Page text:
New Zealander Joseph Parker and Carlos Takam, the man standing in the way of his shot at a world heavyweight boxing title challenge, have met for the first time - and the French-Cameroon fighter used the opportunity to send his opponent a subtle message.
Despite suffering from extreme tiredness following his long journey from Paris yesterday, the 35-year-old was sharp enough to suggest South Aucklander Parker will be the one feeling the pressure when they meet at Manukau's Vodafone Events Centre a week on Saturday.
"I don't feel pressure," Takam said. "When I fight in Paris, that's when I might feel pressure. Maybe Joseph Parker is going to feel the same pressure as when I box in Paris, I don't know."
The pair got together to shoot a promotional video for the fight at NZME's new central Auckland office and Takam's size and attitude suggest he will be a big challenge for the 24-year-old Parker.
At 1.93cm, Parker will have a 4cm height advantage, but Takam - heavy-set in the shoulders and legs - could have a weight advantage.
The winner of the fight will take on the winner of the Anthony Joshua vs Dominic Breazeale IBF world title bout in London on June 25.
Englishman Joshua will be a short favourite to defend his title against the American after relieving Charles Martin of his belt with a stunning second-round knockout last month.
Parker and his team arrived in Auckland from their Las Vegas base on Saturday and their man appears to have acclimatised already.
Takam, on the other hand, was feeling the effects of flying to the other side of the world. The veteran of 36 professional fights has lost only twice in the paid ranks but has never fought in the southern hemisphere.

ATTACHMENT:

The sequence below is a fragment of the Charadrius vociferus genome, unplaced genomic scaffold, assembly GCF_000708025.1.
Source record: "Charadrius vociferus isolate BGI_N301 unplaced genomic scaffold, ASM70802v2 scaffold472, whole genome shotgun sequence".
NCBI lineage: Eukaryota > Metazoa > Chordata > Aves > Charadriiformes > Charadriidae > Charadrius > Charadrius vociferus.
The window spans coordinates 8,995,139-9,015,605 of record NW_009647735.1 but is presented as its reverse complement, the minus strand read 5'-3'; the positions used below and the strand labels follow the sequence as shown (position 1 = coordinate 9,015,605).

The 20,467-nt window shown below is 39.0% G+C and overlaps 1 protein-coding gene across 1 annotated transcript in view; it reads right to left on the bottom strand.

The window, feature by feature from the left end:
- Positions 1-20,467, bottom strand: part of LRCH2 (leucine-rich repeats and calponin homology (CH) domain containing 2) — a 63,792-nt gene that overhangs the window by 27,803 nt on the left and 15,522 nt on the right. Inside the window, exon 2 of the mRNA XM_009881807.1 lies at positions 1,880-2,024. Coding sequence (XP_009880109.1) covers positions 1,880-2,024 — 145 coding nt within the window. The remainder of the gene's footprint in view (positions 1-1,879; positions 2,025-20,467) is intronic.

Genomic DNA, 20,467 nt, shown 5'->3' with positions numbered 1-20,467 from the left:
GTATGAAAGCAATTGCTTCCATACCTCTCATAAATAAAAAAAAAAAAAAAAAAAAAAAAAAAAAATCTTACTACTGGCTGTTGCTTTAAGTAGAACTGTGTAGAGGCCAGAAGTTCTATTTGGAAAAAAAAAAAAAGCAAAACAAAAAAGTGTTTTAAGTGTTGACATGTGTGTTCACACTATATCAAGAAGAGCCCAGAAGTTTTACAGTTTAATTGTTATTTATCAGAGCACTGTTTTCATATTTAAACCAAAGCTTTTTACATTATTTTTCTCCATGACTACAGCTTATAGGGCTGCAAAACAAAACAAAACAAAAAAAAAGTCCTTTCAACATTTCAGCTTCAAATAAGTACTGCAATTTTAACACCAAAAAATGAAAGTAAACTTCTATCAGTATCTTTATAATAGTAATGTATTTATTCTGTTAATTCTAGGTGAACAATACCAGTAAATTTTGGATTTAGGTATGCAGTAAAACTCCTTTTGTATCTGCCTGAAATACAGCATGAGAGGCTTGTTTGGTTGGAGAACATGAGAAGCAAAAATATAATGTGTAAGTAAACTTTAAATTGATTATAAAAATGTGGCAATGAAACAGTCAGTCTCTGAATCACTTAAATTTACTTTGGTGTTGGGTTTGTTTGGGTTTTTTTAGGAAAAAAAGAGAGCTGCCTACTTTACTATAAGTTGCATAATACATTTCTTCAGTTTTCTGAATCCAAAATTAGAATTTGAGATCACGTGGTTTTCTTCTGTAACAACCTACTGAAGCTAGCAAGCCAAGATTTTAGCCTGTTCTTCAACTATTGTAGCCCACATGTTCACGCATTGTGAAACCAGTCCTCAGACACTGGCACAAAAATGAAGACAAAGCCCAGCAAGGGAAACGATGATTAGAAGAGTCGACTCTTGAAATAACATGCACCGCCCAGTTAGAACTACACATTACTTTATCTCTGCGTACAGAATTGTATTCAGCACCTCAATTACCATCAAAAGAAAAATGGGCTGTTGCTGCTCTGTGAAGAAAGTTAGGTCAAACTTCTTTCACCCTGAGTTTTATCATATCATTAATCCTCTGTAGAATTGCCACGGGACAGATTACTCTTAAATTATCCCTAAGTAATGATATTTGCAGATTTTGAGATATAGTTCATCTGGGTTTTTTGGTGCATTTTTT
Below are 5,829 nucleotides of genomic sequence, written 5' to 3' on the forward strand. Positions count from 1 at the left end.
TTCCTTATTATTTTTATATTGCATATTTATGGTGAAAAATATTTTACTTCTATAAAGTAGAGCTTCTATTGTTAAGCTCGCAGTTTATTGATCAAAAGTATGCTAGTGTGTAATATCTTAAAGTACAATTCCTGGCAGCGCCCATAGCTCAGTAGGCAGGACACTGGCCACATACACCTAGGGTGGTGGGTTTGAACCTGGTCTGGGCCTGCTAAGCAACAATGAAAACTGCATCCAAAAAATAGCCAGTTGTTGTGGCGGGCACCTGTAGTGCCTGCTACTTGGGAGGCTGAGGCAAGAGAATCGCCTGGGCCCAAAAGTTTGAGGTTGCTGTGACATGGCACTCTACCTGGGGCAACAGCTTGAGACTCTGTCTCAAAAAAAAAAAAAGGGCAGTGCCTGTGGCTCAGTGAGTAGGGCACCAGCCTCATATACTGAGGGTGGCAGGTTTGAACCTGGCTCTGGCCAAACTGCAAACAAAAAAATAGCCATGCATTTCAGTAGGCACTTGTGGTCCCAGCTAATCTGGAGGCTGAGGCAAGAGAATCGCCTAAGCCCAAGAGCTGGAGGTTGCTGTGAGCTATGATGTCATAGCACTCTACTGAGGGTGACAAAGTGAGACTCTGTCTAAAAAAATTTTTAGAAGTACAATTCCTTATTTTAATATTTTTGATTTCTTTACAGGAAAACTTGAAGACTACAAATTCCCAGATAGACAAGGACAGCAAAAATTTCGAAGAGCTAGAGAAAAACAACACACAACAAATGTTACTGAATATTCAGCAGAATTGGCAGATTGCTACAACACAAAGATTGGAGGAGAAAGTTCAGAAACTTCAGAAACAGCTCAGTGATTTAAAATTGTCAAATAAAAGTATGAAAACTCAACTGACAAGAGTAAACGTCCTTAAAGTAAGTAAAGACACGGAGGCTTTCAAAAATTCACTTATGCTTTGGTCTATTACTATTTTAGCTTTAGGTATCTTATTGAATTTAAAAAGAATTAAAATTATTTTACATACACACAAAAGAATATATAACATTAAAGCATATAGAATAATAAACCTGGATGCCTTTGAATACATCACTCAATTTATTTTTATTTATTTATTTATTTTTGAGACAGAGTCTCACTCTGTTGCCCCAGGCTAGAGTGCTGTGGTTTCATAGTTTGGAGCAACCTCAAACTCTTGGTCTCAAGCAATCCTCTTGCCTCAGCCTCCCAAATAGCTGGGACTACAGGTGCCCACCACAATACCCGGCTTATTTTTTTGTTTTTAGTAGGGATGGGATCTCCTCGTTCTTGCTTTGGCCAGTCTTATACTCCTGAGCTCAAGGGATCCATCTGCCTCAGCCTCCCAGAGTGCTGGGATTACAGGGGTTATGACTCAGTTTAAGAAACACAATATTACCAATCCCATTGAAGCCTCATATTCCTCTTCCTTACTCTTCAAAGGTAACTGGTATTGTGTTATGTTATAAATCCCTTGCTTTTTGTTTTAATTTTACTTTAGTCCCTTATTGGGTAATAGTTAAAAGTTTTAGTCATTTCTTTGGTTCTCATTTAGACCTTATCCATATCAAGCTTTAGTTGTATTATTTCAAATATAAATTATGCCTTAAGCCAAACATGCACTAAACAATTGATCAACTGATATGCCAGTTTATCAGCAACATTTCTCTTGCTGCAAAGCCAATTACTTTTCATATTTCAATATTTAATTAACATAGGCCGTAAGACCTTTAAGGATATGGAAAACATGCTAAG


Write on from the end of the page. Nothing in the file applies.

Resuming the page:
"I'm tired today, yes, but I'm going to start my training tomorrow and in two or three days I'll be ready," he said.
When I fight in Paris, that's when I might feel pressure. Maybe Joseph Parker is going to feel the same pressure as when I box in Paris.
Takam has been a professional for 11 years and has been in the ring with such men as Alexander Povetkin to whom he lost in a fight-of-the-year contender in Russia in 2014, and American veteran Tony Thompson, whom he beat in France by unanimous decision the same year, so isn't likely to be fazed by much.
For his part, Parker also appears ready after a 12-week camp, and has the advantage of staying in a familiar hotel and fighting at a venue less than 10km from his childhood home.
Parker, undefeated in 18 professional fights, said: "I have a lot of respect for him but I'm not going to let anything stand in the way of me getting to the world title. This is my time."
The fight, one of the most significant professional bouts held in New Zealand - and certainly the richest - is gaining the attention of Parker's growing army of supporters if ticket sales are any indication.
Within two weeks of corporate tables going on sale, they had already surpassed the sales of the David Tua vs Shane Cameron "Fight of the Century" at Mystery Creek, near Hamilton, in 2009.
About 125 corporate tables have been sold - top price $12,000 - and promoters Duco Events will this morning make what they say is a significant announcement regarding the remaining 520 general admission tickets. General ticket sales have been frozen, and the announcement is likely to involve how the remainder are distributed.